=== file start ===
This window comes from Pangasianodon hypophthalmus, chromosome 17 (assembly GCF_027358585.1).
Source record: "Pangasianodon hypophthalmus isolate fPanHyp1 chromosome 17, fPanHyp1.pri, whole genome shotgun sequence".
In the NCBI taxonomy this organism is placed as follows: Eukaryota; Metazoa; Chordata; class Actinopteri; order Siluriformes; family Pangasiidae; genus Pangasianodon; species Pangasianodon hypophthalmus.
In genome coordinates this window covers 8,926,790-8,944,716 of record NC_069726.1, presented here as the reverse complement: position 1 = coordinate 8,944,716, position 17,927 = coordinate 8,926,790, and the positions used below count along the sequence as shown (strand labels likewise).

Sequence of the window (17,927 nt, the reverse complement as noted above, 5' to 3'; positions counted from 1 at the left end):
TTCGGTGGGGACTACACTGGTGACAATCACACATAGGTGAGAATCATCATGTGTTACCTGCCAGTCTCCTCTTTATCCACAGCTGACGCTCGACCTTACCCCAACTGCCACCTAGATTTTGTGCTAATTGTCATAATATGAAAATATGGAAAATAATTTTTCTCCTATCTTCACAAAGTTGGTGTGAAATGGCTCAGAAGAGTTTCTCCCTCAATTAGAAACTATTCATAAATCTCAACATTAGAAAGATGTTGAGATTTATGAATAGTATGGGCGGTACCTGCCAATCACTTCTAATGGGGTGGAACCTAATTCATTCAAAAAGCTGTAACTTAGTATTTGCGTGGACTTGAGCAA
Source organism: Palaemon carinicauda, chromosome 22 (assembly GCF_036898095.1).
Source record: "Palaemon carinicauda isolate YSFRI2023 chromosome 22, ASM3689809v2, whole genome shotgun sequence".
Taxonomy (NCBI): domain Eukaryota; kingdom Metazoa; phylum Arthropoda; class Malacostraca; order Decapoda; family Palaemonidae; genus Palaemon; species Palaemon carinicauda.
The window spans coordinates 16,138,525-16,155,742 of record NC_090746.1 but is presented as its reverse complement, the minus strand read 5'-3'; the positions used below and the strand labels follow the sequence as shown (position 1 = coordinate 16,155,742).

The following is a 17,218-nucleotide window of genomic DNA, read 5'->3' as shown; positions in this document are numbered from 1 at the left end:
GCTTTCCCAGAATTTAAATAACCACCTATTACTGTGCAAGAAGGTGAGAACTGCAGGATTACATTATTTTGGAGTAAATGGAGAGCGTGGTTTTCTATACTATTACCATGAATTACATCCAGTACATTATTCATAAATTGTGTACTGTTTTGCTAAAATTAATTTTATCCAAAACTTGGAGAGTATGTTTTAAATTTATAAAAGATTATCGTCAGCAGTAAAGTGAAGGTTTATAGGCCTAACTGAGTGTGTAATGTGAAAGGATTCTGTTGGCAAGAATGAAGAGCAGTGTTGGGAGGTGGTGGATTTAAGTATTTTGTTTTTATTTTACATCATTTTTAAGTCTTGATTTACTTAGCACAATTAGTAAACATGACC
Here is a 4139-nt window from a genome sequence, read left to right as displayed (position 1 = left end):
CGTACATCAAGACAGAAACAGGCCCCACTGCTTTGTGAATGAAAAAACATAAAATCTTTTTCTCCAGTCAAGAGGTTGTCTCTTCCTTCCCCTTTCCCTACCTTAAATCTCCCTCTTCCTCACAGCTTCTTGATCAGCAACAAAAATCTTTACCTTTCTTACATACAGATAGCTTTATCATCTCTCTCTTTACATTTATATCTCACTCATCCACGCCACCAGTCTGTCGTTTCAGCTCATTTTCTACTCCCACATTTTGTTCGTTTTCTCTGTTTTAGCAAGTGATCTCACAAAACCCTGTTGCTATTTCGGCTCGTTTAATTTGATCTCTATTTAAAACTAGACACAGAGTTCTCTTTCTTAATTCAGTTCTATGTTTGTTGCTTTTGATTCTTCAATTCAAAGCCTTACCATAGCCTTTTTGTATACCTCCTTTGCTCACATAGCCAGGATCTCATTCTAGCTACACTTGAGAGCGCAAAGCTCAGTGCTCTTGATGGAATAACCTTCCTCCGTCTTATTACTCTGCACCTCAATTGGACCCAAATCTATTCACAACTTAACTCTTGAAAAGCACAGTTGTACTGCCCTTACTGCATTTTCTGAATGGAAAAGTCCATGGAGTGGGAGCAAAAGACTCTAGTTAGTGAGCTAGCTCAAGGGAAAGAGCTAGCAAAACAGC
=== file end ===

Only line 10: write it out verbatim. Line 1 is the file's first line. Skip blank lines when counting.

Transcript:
The window spans coordinates 16,138,525-16,155,742 of record NC_090746.1 but is presented as its reverse complement, the minus strand read 5'-3'; the positions used below and the strand labels follow the sequence as shown (position 1 = coordinate 16,155,742).